Each Friday we travel back in time, one year at a time, for a look at some of the cultural goodies that may appear closer than they really are in The Rear-View Mirror. Join us on our weekly journey into the past!
Four and a half minutes into 1921’s “The Lucky Dog” comedy short, cinematic history is made. The film’s hero – a penniless young man with a surprisingly emo take on eye make-up – is chasing the eponymous lucky dog when he embroils himself in a mugging. As this is the knockabout world of early film comedy, the hold-up does not go according to plan, and the intended victim ends up racing off with more money than when he started, the oversized brute (do brutes come in any other size?) in hot pursuit.
What makes this particular moment historic is the identity of both mugger and muggee. The former is played by Oliver “Babe” Hardy, already a veteran with over a hundred comedy shorts under his belt. His intended victim, a relative newbie to Hollywood but already in leading roles, is Stan Laurel.
It’s not quite the birth of the comedy duo; after this film they were to race along separate high-speed paths in Hollywood for a few more years before being officially paired together by Hal Roach in 1926. But it’s this moment – their first shared scene together – that ensures the film is much more known than so many others made around this time.
And it’s this memorable status which means it’s incredible easy to re-watch this moment. It exists all over the internet, and when I discovered this fact it got me watching version after version – all of different lengths and variable picture quality. As I fell down the online rabbit-hole, I was repeatedly reminded of something jarring about how many of my generation experienced silent films.
For years the television syndication and commercial home release of silent films perpetuated a terrible crime against the era. Stock jaunty piano riffs were played over the footage, oblivious to whatever might be happening on screen, a strangely hectic muzak that became synonymous with the genre. In “The Lucky Dog” Oliver Hardy’s criminal returns near the end, and there’s a slow-building gag that pays off with the surprise firing of his pistol. On the versions I was watching the music just ignored this sudden shock – it happily noodled away to itself without a care in the world.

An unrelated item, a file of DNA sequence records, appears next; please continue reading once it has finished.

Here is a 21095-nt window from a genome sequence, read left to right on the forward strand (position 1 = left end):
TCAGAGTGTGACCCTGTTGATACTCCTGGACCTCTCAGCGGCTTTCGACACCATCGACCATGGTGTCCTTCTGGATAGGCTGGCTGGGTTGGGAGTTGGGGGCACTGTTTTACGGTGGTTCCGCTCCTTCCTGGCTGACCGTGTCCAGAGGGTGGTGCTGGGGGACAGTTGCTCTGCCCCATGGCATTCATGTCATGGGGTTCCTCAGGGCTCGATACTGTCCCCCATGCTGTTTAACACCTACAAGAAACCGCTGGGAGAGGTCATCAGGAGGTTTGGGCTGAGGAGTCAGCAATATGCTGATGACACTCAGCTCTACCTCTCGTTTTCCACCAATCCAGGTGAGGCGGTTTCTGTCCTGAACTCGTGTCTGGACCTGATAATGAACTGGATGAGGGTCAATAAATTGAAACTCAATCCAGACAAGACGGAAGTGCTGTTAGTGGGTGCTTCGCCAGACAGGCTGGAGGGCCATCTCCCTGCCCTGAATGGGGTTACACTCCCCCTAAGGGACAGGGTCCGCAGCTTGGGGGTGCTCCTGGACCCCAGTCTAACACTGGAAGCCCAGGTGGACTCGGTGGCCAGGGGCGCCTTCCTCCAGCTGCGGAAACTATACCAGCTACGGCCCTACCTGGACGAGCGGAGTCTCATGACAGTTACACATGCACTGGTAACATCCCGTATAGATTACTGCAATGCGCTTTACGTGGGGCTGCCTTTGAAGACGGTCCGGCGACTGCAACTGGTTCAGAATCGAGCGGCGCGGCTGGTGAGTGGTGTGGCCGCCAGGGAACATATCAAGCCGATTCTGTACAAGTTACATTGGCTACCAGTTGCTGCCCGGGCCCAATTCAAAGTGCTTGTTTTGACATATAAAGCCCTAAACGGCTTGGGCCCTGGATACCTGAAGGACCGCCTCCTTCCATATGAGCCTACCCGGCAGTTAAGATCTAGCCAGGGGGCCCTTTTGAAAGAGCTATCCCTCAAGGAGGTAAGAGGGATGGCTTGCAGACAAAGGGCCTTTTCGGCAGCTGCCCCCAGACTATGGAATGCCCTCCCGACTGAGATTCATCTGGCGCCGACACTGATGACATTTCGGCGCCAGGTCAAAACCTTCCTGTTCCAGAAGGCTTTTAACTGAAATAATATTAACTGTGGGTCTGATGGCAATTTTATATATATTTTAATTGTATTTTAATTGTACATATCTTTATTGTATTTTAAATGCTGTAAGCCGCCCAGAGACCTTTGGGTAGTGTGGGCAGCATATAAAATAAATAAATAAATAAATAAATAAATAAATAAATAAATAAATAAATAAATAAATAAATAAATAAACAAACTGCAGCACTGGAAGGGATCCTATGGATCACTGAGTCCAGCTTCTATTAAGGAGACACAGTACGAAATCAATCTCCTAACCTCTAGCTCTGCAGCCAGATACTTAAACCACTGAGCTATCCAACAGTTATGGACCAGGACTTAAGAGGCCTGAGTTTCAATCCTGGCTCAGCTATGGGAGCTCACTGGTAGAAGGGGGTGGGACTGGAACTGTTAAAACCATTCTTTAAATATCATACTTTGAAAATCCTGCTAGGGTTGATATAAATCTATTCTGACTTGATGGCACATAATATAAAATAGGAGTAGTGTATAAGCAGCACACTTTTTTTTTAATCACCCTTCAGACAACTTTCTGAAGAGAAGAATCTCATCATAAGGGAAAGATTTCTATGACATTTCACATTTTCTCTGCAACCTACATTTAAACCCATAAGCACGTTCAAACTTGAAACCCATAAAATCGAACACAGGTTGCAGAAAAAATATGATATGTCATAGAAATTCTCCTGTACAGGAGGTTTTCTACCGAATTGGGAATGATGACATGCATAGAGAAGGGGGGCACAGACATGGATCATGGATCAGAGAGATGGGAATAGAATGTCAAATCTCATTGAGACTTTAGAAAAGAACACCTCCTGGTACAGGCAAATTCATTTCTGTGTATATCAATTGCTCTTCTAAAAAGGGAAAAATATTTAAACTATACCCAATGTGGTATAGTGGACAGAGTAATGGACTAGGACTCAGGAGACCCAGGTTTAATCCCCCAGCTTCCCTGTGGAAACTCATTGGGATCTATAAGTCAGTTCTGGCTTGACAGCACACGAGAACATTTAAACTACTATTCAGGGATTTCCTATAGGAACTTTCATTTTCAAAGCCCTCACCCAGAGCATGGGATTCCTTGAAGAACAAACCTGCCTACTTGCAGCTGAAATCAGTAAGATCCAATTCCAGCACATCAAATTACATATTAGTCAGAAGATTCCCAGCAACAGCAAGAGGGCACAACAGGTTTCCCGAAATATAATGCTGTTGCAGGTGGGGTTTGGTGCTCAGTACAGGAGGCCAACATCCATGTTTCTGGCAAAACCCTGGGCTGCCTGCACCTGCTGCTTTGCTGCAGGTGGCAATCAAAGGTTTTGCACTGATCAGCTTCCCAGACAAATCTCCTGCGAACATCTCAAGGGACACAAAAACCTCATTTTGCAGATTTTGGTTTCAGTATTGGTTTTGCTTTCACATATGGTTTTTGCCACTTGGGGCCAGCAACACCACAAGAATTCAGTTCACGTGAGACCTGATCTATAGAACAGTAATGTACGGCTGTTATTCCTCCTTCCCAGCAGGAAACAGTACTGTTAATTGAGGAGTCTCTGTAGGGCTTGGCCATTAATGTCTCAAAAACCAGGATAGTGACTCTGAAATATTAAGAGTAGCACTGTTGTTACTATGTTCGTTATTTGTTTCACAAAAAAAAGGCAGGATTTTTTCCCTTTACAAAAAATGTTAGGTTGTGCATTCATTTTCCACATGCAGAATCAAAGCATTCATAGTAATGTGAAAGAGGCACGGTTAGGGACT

I remember watching a VHS of a Buster Keaton film which had had this cliched soundtrack dropped over it. Two thirds of the way through, the music ends. The stock record they had used ran out. Frenetic on-screen gags play over complete silence, before, seemingly, a studio engineer had realised what had happened and just pressed reset. The exact same jaunty music that played at the film’s opening now began sound tracking the climax.
It’s a shame that this era of film making has acquired the name “silent film”. Everyone involved making these films did not expect them to be seen in silence. When cinemas would show the film, in-house musicians would improvise a soundtrack, tailoring what they played to help sell the visual punchline to every gag. And this would not necessarily be on the piano. Theatre owners, especially those outside the big cities, would be happy to employ whatever musicians they could afford – a ukulele or a trumpet or even a single set of drums might be part of the film-goers experience.
Which brings me back to my online odyssey through the versions of “The Lucky Dog” available. Although it reminded me of all the clichés I’d associated with the genre, it also reminded me that in more recent times, things have been getting better. Silent films are re-emerging from beneath the numbing cloud of stock piano noise, the turning point perhaps being Carl Davis’ brilliant 1989 score for Harold Lloyd’s Safety Last! Since then re-issues from this era have often enjoyed new, specially composed scores, with the biggest beasts of silent film enjoying full orchestral scores.
And even the idea that live music should be part of the theatrical exhibition of these pictures is coming back. Way back in my distant youth, my then-girlfriend and I used to housesit for one of the two people in the United Kingdom left who had the skills to play live music accompanying a film. Back then, in the folly of my youth, I wrote that off as a dying art, a talent surplus to requirements. In the decades since, more arthouse cinemas have embraced the idea that reshowing silent classics should come with a live performance. And new talent in this area is emerging, taking their name from the title of the film I opened with: “The Lucky Dog Picturehouse” are fiendishly talented, scarily young folk whose live shows playing alongside films from the era I would definitely recommend.
The last video I watched online was different to the others. It had no soundtrack to it at all. And as I watched in silence I realised there was nothing stopping anyone, anywhere from adding their own soundtrack. So I would recommend that if, after this article, you are tempted to check this film out, why not do so with a friend or two? And sit there with a couple of instruments, maybe kazoos, and make your own entertaining accompaniment to this freely-available marvel. It’s fun, interactive and will give a better sense of the communal, noisy pieces of silliness that these silent comedies were meant to be.
The Rear-View Mirror will return every Friday, looking further and further into the past. Fasten your seatbelts: it may just be a bumpy ride.